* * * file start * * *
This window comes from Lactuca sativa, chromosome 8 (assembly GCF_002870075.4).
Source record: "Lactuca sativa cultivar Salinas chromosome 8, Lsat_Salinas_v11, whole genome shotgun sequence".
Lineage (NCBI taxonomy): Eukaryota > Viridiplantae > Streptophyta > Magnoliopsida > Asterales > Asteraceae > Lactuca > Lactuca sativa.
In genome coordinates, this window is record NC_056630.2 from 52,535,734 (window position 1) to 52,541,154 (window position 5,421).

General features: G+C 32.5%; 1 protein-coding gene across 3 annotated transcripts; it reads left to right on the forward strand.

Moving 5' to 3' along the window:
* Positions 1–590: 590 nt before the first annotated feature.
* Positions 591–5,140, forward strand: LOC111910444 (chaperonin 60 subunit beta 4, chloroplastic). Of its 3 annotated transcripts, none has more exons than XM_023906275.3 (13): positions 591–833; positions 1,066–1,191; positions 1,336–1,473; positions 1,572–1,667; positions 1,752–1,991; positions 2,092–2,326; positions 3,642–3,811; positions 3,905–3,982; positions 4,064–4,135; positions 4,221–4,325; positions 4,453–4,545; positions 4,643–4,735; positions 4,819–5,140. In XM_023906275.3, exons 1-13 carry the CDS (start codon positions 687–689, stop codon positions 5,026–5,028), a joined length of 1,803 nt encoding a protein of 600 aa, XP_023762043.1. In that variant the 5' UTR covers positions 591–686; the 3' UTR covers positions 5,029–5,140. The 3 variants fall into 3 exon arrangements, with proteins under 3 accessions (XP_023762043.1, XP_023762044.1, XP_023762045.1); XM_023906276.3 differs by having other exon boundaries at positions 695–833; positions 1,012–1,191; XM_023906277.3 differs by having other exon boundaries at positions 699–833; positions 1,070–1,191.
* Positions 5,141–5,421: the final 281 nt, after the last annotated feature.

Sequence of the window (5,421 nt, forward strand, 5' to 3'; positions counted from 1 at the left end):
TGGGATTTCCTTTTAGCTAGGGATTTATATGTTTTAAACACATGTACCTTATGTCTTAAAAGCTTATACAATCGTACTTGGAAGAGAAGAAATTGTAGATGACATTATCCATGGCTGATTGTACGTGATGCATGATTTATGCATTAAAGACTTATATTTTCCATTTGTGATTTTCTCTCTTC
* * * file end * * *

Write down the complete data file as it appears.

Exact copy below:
This window comes from Lactuca sativa, chromosome 8 (assembly GCF_002870075.4).
Source record: "Lactuca sativa cultivar Salinas chromosome 8, Lsat_Salinas_v11, whole genome shotgun sequence".
Lineage (NCBI taxonomy): Eukaryota > Viridiplantae > Streptophyta > Magnoliopsida > Asterales > Asteraceae > Lactuca > Lactuca sativa.
In genome coordinates, this window is record NC_056630.2 from 52,535,734 (window position 1) to 52,541,154 (window position 5,421).

General features: G+C 32.5%; 1 protein-coding gene across 3 annotated transcripts; it reads left to right on the forward strand.

Moving 5' to 3' along the window:
* Positions 1–590: 590 nt before the first annotated feature.
* Positions 591–5,140, forward strand: LOC111910444 (chaperonin 60 subunit beta 4, chloroplastic). Of its 3 annotated transcripts, none has more exons than XM_023906275.3 (13): positions 591–833; positions 1,066–1,191; positions 1,336–1,473; positions 1,572–1,667; positions 1,752–1,991; positions 2,092–2,326; positions 3,642–3,811; positions 3,905–3,982; positions 4,064–4,135; positions 4,221–4,325; positions 4,453–4,545; positions 4,643–4,735; positions 4,819–5,140. In XM_023906275.3, exons 1-13 carry the CDS (start codon positions 687–689, stop codon positions 5,026–5,028), a joined length of 1,803 nt encoding a protein of 600 aa, XP_023762043.1. In that variant the 5' UTR covers positions 591–686; the 3' UTR covers positions 5,029–5,140. The 3 variants fall into 3 exon arrangements, with proteins under 3 accessions (XP_023762043.1, XP_023762044.1, XP_023762045.1); XM_023906276.3 differs by having other exon boundaries at positions 695–833; positions 1,012–1,191; XM_023906277.3 differs by having other exon boundaries at positions 699–833; positions 1,070–1,191.
* Positions 5,141–5,421: the final 281 nt, after the last annotated feature.

Sequence of the window (5,421 nt, forward strand, 5' to 3'; positions counted from 1 at the left end):
TGGGATTTCCTTTTAGCTAGGGATTTATATGTTTTAAACACATGTACCTTATGTCTTAAAAGCTTATACAATCGTACTTGGAAGAGAAGAAATTGTAGATGACATTATCCATGGCTGATTGTACGTGATGCATGATTTATGCATTAAAGACTTATATTTTCCATTTGTGATTTTCTCTCTTC